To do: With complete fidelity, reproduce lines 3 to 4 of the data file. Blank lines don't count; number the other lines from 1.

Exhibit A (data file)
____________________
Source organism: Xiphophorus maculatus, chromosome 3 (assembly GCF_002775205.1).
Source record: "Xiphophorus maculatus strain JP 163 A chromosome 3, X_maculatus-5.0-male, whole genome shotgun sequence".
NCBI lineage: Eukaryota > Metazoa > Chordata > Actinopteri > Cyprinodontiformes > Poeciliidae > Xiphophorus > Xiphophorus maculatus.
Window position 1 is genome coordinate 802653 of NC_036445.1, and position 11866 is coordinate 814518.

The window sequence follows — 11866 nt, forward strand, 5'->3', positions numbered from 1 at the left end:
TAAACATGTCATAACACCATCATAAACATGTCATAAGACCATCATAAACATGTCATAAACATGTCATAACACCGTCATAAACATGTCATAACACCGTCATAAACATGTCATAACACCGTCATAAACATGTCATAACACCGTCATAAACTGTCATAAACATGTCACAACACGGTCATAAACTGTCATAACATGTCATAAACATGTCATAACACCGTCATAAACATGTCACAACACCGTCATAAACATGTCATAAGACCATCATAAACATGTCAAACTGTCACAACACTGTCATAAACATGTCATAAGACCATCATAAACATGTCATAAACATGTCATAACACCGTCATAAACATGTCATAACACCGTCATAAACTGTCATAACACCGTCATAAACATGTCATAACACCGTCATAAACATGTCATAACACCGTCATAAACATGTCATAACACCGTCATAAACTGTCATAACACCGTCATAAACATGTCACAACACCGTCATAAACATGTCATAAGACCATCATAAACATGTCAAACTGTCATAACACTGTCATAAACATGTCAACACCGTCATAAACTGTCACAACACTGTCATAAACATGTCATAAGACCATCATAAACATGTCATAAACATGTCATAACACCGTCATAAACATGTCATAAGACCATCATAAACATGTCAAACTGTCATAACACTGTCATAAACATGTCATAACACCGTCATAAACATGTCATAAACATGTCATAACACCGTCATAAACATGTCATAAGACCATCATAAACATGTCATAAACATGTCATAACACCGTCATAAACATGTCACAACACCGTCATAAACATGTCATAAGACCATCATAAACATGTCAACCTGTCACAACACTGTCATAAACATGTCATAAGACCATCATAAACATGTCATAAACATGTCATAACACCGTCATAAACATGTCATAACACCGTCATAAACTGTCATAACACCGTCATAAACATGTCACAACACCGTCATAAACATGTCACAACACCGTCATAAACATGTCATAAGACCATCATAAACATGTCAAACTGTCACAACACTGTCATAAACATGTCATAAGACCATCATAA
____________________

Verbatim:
NCBI lineage: Eukaryota > Metazoa > Chordata > Actinopteri > Cyprinodontiformes > Poeciliidae > Xiphophorus > Xiphophorus maculatus.
Window position 1 is genome coordinate 802653 of NC_036445.1, and position 11866 is coordinate 814518.